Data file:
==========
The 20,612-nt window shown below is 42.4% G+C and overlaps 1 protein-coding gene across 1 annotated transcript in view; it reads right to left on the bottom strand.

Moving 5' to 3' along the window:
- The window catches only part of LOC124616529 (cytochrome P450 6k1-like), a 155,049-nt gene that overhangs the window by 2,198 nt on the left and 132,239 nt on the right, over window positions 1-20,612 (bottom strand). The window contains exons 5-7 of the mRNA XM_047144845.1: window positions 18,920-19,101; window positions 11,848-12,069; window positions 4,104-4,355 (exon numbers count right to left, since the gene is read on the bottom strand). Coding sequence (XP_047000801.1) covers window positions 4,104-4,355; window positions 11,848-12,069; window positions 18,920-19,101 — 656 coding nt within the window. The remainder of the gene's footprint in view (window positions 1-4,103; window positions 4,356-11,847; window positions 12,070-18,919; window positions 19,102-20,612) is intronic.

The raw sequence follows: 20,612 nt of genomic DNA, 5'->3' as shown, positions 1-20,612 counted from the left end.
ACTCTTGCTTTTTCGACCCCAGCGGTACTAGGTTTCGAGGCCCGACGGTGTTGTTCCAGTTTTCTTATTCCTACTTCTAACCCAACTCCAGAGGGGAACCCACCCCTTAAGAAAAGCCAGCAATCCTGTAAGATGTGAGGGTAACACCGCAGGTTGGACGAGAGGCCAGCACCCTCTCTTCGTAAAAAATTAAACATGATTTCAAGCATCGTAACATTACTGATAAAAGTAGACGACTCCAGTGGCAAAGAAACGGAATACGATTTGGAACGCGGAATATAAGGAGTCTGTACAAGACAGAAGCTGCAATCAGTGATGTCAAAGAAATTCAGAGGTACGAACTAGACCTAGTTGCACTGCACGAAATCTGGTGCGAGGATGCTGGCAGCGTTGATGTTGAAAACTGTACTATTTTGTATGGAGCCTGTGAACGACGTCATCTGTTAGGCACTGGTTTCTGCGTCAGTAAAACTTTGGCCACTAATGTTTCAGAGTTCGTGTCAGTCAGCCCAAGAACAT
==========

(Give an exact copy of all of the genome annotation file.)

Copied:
The 20,612-nt window shown below is 42.4% G+C and overlaps 1 protein-coding gene across 1 annotated transcript in view; it reads right to left on the bottom strand.

Moving 5' to 3' along the window:
- The window catches only part of LOC124616529 (cytochrome P450 6k1-like), a 155,049-nt gene that overhangs the window by 2,198 nt on the left and 132,239 nt on the right, over window positions 1-20,612 (bottom strand). The window contains exons 5-7 of the mRNA XM_047144845.1: window positions 18,920-19,101; window positions 11,848-12,069; window positions 4,104-4,355 (exon numbers count right to left, since the gene is read on the bottom strand). Coding sequence (XP_047000801.1) covers window positions 4,104-4,355; window positions 11,848-12,069; window positions 18,920-19,101 — 656 coding nt within the window. The remainder of the gene's footprint in view (window positions 1-4,103; window positions 4,356-11,847; window positions 12,070-18,919; window positions 19,102-20,612) is intronic.

The raw sequence follows: 20,612 nt of genomic DNA, 5'->3' as shown, positions 1-20,612 counted from the left end.
ACTCTTGCTTTTTCGACCCCAGCGGTACTAGGTTTCGAGGCCCGACGGTGTTGTTCCAGTTTTCTTATTCCTACTTCTAACCCAACTCCAGAGGGGAACCCACCCCTTAAGAAAAGCCAGCAATCCTGTAAGATGTGAGGGTAACACCGCAGGTTGGACGAGAGGCCAGCACCCTCTCTTCGTAAAAAATTAAACATGATTTCAAGCATCGTAACATTACTGATAAAAGTAGACGACTCCAGTGGCAAAGAAACGGAATACGATTTGGAACGCGGAATATAAGGAGTCTGTACAAGACAGAAGCTGCAATCAGTGATGTCAAAGAAATTCAGAGGTACGAACTAGACCTAGTTGCACTGCACGAAATCTGGTGCGAGGATGCTGGCAGCGTTGATGTTGAAAACTGTACTATTTTGTATGGAGCCTGTGAACGACGTCATCTGTTAGGCACTGGTTTCTGCGTCAGTAAAACTTTGGCCACTAATGTTTCAGAGTTCGTGTCAGTCAGCCCAAGAACAT